Airbus announced Monday that Japan Airlines Co. Ltd. (JAL) has chosen to order 31 new wide-body jets – A350 – from the Toulouse-based aircraft maker. It is also the first partnership between Airbus and Japan Airlines, as the latter has always been flying with Boeing’s jets. The new partners said that Airbus’ A350 will be made available beginning in 2019.
The European Aeronautic Defence and Space Company N.V. (EADS) subsidy and the Japanese flag carrier affirmed the deal worth 950 billion yen (approx. $9.5 billion) for the 31 A350 jets, which will be delivered over the next ten years. JAL also has the option, based on their agreement, to request for 25 more A350 jets. Should this take place, Airbus would be securing 56 aircrafts for JAL. “This is a huge win for Airbus and a big loss for Boeing,” said Leeham Co. Managing Director Scott Hamilton, who is also an aerospace analyst. “Airbus has been trying to break the wide-body monopoly of Boeing for decades and likewise Boeing has been wanting to keep Airbus out of JAL and ANA.”
Despite the years of partnership between JAL and Boeing, the latter’s problem on the grounding of its 787 Dreamliner is said to have cost the aircraft maker. The delay of its 777X production is also considered to have contributed to Boeing’s loss of potential 31 aircrafts request. According to Teal Group airline analyst Richard Aboulafia, the problems with the 787s have “inevitably led to doubts about execution, resources and time.” He also said that the deal between Airbus and JAL is “seriously bad for Boeing,” suggesting a “little soul searching” for the Illinois-based aircraft maker.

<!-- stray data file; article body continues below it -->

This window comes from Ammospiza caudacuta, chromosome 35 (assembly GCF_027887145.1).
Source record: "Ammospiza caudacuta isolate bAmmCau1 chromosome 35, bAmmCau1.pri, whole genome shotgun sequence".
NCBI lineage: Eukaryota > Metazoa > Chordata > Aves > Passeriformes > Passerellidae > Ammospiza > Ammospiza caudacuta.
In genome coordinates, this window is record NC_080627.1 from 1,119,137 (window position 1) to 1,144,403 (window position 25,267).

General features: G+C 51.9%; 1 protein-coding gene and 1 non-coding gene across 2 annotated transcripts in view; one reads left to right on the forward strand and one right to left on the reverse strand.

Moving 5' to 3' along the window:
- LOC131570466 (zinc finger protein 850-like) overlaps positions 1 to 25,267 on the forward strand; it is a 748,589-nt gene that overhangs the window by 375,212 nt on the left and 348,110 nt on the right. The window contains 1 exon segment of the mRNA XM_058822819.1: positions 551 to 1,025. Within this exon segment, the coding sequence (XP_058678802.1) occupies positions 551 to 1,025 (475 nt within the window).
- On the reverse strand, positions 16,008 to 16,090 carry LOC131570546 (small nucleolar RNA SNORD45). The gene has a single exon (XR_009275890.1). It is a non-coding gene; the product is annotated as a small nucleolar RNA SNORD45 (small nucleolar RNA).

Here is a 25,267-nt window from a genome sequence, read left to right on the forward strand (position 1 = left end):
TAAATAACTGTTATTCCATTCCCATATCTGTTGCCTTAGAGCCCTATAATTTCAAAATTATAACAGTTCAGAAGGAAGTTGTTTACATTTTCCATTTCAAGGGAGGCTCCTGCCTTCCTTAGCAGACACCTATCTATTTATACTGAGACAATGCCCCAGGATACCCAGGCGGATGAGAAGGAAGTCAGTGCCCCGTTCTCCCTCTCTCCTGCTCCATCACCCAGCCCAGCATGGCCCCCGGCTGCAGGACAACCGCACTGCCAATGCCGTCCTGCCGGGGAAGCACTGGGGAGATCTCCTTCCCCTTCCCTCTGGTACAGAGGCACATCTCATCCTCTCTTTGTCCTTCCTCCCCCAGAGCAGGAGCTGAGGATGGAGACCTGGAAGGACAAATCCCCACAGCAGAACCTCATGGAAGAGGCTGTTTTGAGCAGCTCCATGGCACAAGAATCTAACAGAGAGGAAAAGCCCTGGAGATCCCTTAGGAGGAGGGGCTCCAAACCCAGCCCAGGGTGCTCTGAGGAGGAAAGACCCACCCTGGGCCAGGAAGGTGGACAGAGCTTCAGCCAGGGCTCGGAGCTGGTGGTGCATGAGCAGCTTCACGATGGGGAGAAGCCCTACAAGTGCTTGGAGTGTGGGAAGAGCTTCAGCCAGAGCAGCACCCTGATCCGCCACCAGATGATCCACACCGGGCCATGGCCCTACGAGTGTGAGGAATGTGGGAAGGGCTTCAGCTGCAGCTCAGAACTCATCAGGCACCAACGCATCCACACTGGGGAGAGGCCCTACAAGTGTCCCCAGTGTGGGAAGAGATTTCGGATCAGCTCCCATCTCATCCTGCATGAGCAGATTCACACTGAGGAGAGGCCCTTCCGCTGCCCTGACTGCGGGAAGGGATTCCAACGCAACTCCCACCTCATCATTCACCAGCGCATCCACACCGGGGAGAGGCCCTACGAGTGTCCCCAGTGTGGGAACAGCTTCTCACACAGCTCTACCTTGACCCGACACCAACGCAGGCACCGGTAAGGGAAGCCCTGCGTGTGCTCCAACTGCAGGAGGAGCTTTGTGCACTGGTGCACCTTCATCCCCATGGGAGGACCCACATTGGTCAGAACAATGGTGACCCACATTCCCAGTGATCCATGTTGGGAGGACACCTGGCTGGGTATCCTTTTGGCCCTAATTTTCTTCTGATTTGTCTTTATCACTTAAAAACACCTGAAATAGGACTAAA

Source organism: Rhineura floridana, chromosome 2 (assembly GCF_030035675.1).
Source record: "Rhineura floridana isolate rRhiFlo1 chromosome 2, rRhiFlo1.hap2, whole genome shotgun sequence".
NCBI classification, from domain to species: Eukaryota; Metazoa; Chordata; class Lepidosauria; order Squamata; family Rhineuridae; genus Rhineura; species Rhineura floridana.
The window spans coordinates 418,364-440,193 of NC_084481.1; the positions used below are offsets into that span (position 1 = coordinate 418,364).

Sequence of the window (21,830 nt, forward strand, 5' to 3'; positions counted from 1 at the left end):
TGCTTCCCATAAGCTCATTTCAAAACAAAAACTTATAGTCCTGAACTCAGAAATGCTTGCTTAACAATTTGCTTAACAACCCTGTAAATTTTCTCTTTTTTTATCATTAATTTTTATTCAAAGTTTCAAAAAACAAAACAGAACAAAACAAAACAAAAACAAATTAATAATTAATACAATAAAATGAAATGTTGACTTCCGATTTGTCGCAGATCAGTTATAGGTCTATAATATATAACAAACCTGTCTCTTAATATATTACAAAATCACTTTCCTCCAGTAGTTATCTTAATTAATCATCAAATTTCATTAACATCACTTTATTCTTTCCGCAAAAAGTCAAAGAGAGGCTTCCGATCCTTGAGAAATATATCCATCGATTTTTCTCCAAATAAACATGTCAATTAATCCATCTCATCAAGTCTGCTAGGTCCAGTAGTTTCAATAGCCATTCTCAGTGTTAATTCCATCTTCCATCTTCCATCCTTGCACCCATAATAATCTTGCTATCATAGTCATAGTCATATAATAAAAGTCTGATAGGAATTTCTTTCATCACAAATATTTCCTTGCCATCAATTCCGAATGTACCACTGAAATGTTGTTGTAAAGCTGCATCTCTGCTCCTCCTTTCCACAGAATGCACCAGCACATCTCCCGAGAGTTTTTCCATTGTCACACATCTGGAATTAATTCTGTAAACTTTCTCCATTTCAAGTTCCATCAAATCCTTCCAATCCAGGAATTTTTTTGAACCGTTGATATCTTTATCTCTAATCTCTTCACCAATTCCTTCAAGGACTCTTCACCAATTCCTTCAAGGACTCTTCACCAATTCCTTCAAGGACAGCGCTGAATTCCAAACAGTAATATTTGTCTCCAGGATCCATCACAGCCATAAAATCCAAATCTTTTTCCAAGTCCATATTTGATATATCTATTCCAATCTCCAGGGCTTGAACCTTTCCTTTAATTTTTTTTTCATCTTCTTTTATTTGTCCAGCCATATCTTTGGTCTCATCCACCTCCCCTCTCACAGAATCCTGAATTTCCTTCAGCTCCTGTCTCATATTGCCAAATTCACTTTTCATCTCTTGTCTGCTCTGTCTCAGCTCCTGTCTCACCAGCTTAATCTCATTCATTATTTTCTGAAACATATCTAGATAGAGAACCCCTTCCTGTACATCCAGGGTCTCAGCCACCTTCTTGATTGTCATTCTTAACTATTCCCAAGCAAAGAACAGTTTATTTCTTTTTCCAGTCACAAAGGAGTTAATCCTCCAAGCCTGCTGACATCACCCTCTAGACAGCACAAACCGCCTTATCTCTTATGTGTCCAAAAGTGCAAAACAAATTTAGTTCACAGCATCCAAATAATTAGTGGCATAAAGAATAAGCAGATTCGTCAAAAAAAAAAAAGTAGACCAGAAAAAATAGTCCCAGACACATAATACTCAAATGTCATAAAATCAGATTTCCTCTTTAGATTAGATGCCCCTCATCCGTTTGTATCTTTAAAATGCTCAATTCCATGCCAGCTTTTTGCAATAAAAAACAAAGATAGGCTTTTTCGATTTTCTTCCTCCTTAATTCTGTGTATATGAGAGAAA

A Boeing spokesman said in an email that the aircraft maker was disappointed with JAL’s decision but it respects the flag carrier’s preference to Airbus. “We have built a strong relationship with Japan Airlines over the last 50 years and we look to continue our partnership going forward,” the spokesman stated. “It’s the price to be paid for passivity, by not launching this plane one year ago,” Aboulafia said, referring to the 777X, which is yet to be launched.
“This is Airbus’ largest order for the A350 so far this year and is the largest ever order we have received from a Japanese airline,” confessed Airbus CEO Fabrice Bregier. He also admitted that “achieving this breakthrough order and entering a traditional competitor market” was one of his personal goals.